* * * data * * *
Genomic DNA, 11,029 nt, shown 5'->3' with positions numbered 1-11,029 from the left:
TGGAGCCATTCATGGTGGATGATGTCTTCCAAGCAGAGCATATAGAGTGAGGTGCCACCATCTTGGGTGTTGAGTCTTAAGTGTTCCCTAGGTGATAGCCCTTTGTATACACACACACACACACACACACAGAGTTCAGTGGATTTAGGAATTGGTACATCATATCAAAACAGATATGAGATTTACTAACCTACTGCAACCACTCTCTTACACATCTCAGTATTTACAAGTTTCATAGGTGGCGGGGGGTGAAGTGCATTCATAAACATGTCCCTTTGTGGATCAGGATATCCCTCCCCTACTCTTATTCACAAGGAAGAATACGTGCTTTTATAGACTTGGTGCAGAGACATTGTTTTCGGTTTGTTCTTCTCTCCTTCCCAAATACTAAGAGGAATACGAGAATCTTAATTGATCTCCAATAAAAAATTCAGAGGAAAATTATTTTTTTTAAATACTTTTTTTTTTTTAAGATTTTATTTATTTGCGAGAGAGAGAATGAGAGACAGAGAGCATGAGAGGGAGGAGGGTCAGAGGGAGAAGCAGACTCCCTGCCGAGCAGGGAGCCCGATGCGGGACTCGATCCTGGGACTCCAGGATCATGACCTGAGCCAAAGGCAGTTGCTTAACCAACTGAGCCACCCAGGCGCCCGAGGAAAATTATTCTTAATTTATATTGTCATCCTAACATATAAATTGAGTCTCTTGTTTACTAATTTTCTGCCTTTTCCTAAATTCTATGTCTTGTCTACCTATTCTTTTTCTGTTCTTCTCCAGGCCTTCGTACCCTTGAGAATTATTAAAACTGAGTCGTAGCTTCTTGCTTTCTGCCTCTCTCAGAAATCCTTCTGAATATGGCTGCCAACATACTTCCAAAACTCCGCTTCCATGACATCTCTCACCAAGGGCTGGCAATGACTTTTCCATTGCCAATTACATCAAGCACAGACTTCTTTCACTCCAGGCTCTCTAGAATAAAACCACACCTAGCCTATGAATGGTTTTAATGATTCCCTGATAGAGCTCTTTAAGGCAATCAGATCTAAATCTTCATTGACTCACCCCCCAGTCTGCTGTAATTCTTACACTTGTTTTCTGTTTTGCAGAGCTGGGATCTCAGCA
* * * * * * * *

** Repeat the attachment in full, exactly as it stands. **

Genomic DNA, 11,029 nt, shown 5'->3' with positions numbered 1-11,029 from the left:
TGGAGCCATTCATGGTGGATGATGTCTTCCAAGCAGAGCATATAGAGTGAGGTGCCACCATCTTGGGTGTTGAGTCTTAAGTGTTCCCTAGGTGATAGCCCTTTGTATACACACACACACACACACACACAGAGTTCAGTGGATTTAGGAATTGGTACATCATATCAAAACAGATATGAGATTTACTAACCTACTGCAACCACTCTCTTACACATCTCAGTATTTACAAGTTTCATAGGTGGCGGGGGGTGAAGTGCATTCATAAACATGTCCCTTTGTGGATCAGGATATCCCTCCCCTACTCTTATTCACAAGGAAGAATACGTGCTTTTATAGACTTGGTGCAGAGACATTGTTTTCGGTTTGTTCTTCTCTCCTTCCCAAATACTAAGAGGAATACGAGAATCTTAATTGATCTCCAATAAAAAATTCAGAGGAAAATTATTTTTTTTAAATACTTTTTTTTTTTTAAGATTTTATTTATTTGCGAGAGAGAGAATGAGAGACAGAGAGCATGAGAGGGAGGAGGGTCAGAGGGAGAAGCAGACTCCCTGCCGAGCAGGGAGCCCGATGCGGGACTCGATCCTGGGACTCCAGGATCATGACCTGAGCCAAAGGCAGTTGCTTAACCAACTGAGCCACCCAGGCGCCCGAGGAAAATTATTCTTAATTTATATTGTCATCCTAACATATAAATTGAGTCTCTTGTTTACTAATTTTCTGCCTTTTCCTAAATTCTATGTCTTGTCTACCTATTCTTTTTCTGTTCTTCTCCAGGCCTTCGTACCCTTGAGAATTATTAAAACTGAGTCGTAGCTTCTTGCTTTCTGCCTCTCTCAGAAATCCTTCTGAATATGGCTGCCAACATACTTCCAAAACTCCGCTTCCATGACATCTCTCACCAAGGGCTGGCAATGACTTTTCCATTGCCAATTACATCAAGCACAGACTTCTTTCACTCCAGGCTCTCTAGAATAAAACCACACCTAGCCTATGAATGGTTTTAATGATTCCCTGATAGAGCTCTTTAAGGCAATCAGATCTAAATCTTCATTGACTCACCCCCCAGTCTGCTGTAATTCTTACACTTGTTTTCTGTTTTGCAGAGCTGGGATCTCAGCA